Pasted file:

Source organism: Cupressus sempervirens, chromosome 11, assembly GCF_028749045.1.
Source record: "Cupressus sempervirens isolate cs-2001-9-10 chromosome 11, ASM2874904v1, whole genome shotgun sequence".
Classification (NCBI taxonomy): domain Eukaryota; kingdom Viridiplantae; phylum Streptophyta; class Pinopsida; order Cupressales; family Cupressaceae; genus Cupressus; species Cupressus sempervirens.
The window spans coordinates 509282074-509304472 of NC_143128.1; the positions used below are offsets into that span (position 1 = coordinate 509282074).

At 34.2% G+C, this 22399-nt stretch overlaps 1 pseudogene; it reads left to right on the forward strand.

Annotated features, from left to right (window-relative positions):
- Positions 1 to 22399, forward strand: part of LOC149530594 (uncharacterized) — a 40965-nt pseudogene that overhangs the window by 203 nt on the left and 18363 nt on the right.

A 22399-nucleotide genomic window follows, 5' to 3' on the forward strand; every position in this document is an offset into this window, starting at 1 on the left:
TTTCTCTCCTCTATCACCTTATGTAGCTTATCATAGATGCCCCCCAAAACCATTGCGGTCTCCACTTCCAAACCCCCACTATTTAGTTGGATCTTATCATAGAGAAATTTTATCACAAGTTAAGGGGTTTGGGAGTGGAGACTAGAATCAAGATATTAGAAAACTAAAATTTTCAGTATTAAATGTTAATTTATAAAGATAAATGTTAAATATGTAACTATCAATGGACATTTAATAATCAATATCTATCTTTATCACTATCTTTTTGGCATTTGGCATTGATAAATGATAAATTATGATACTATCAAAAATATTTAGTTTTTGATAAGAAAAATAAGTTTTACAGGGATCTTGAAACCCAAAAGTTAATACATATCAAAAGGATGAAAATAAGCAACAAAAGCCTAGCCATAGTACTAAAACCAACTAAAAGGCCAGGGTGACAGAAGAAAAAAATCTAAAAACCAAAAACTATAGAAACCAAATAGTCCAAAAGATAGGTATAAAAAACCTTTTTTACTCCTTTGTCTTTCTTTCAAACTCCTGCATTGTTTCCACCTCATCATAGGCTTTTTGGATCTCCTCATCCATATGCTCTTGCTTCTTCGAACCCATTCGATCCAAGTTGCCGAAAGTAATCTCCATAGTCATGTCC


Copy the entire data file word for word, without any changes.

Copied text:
Source organism: Cupressus sempervirens, chromosome 11, assembly GCF_028749045.1.
Source record: "Cupressus sempervirens isolate cs-2001-9-10 chromosome 11, ASM2874904v1, whole genome shotgun sequence".
Classification (NCBI taxonomy): domain Eukaryota; kingdom Viridiplantae; phylum Streptophyta; class Pinopsida; order Cupressales; family Cupressaceae; genus Cupressus; species Cupressus sempervirens.
The window spans coordinates 509282074-509304472 of NC_143128.1; the positions used below are offsets into that span (position 1 = coordinate 509282074).

At 34.2% G+C, this 22399-nt stretch overlaps 1 pseudogene; it reads left to right on the forward strand.

Annotated features, from left to right (window-relative positions):
- Positions 1 to 22399, forward strand: part of LOC149530594 (uncharacterized) — a 40965-nt pseudogene that overhangs the window by 203 nt on the left and 18363 nt on the right.

A 22399-nucleotide genomic window follows, 5' to 3' on the forward strand; every position in this document is an offset into this window, starting at 1 on the left:
TTTCTCTCCTCTATCACCTTATGTAGCTTATCATAGATGCCCCCCAAAACCATTGCGGTCTCCACTTCCAAACCCCCACTATTTAGTTGGATCTTATCATAGAGAAATTTTATCACAAGTTAAGGGGTTTGGGAGTGGAGACTAGAATCAAGATATTAGAAAACTAAAATTTTCAGTATTAAATGTTAATTTATAAAGATAAATGTTAAATATGTAACTATCAATGGACATTTAATAATCAATATCTATCTTTATCACTATCTTTTTGGCATTTGGCATTGATAAATGATAAATTATGATACTATCAAAAATATTTAGTTTTTGATAAGAAAAATAAGTTTTACAGGGATCTTGAAACCCAAAAGTTAATACATATCAAAAGGATGAAAATAAGCAACAAAAGCCTAGCCATAGTACTAAAACCAACTAAAAGGCCAGGGTGACAGAAGAAAAAAATCTAAAAACCAAAAACTATAGAAACCAAATAGTCCAAAAGATAGGTATAAAAAACCTTTTTTACTCCTTTGTCTTTCTTTCAAACTCCTGCATTGTTTCCACCTCATCATAGGCTTTTTGGATCTCCTCATCCATATGCTCTTGCTTCTTCGAACCCATTCGATCCAAGTTGCCGAAAGTAATCTCCATAGTCATGTCC